Dissolving the boundaries of friendship: Elena Ferrante’s Neapolitan novels

While the identity of pseudonymous Italian author Elena Ferrante remains unknown, her Neapolitan novels have achieved worldwide fame and success. The four books: My Brilliant Friend, The Story of a New Name, Those Who Leave and Those Who Stay, and The Story of the Lost Child document the half-century long friendship between main characters Elena Greco and Lila Cerullo. According to BBC Culture, over 15 million copies of the books have been sold, and have been published in over 45 languages. The Neapolitan novels have also been adapted into a television series by HBO, currently in its third season. There are many reasons why Ferrante’s books are successful: flowing prose, memorable characters, social commentary, but it is the friendship between Elena and Lila that lies at the heart of the novels and makes them truly remarkable.

The story begins with Elena Greco as an elderly woman, who, on hearing that her friend Lila has disappeared, decides to write about their decades of friendship. She begins with their 1950s childhood in an impoverished neighbourhood in Naples. Lila excels in elementary school, learning to read seemingly all by herself and writing a story which gives her and Elena a dream of publishing a book of their own one day. However, this plan is soon quashed when Lila’s parents take her out of school because of the expense. It is then left to Elena to carry out her and Lila’s dream. Defying poverty and the barriers of education for women, she graduates high school and leaves Naples to attend university, becoming a successful author soon afterwards. Lila, on the other hand, never leaves Naples. She marries at sixteen to a wealthy but abusive man, and despite succeeding at any work she undertakes, her true genius is held back by the constraints of the neighbourhood. As their lives diverge down different paths, Elena and Lila are no longer as close as they were in childhood. However, their friendship never completely fades because each cannot help having an interest in the other’s life. When Elena decides to move back to Naples, the power of their friendship leads to unimaginable consequences.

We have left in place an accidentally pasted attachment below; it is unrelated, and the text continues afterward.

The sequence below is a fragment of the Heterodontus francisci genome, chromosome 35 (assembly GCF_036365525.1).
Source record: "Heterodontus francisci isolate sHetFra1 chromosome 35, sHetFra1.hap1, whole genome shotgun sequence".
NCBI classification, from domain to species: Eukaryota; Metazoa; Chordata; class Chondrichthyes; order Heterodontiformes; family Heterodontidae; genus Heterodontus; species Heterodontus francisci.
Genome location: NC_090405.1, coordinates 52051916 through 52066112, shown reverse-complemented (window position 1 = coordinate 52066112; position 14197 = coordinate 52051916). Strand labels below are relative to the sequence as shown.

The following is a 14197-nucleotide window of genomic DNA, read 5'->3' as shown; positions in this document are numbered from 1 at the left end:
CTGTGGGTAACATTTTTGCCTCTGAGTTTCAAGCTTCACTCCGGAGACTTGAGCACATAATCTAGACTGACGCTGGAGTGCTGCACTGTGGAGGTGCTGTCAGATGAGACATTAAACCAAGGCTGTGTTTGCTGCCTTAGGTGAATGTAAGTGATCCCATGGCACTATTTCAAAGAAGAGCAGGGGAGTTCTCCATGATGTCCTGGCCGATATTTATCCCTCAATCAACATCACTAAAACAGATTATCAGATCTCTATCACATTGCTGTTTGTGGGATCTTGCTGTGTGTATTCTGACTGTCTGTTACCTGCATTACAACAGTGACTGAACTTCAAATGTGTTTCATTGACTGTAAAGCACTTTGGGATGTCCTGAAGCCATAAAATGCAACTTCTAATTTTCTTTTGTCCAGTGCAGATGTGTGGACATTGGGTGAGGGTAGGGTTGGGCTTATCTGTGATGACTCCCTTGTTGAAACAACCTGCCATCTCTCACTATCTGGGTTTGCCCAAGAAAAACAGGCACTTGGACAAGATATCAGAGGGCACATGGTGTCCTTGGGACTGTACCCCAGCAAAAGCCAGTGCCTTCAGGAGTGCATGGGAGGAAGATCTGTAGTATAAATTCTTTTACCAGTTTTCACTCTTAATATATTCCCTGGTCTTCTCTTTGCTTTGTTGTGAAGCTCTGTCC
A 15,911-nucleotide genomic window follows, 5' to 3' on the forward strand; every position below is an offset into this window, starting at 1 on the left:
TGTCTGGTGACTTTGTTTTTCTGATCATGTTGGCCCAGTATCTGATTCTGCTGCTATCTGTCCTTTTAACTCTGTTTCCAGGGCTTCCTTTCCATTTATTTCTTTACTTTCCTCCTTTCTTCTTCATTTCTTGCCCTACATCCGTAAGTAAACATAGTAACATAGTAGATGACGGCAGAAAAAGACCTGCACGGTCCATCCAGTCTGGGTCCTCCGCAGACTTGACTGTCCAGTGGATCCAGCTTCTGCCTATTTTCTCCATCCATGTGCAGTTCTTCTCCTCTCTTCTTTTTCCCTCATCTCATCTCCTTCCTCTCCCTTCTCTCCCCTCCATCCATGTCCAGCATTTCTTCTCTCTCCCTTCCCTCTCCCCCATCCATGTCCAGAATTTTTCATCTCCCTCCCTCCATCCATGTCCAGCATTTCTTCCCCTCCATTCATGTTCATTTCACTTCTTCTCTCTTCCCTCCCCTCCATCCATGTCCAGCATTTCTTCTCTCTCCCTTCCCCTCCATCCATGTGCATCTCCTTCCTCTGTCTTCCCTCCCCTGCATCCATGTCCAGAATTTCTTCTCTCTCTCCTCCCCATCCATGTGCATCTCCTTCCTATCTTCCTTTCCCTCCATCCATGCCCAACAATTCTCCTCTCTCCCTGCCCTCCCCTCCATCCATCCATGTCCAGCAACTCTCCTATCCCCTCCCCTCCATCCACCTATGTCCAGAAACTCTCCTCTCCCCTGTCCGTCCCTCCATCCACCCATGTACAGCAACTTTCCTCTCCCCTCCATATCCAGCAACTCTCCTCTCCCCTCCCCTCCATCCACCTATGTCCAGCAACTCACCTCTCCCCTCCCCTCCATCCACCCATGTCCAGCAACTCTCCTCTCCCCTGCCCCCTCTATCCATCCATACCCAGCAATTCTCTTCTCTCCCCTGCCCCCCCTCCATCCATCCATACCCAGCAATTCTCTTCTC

(Image: Victor Malyushev via Unsplash) Naples, Italy, where the novels are set

The Neapolitan novels boast a wealth of characters, but Nino Sarratore is the only one to capture the hearts of both Elena and Lila. A gifted student at Elena’s high school, she falls in love with him because of his academic and emotional intelligence, as well as his disregard for the chaotic life of the neighbourhood. But Nino is instead drawn to Lila’s beauty and genius, even though she is already married by the time they get to know each other. Lila is also admired by Marcello and Michele Solara, whose prosperous businesses give them a mafia-like influence over the neighbourhood. Their love for Lila makes them want to control her, meaning she spends much of her life trying to escape from their spheres of power. Although Elena feels that she has freed herself from the Solara brothers by leaving Naples, later revelations will show this is far from the case. Marcello and Michele are the shadow counterparts to Elena and Lila’s friendship, doing everything they can to quell its power.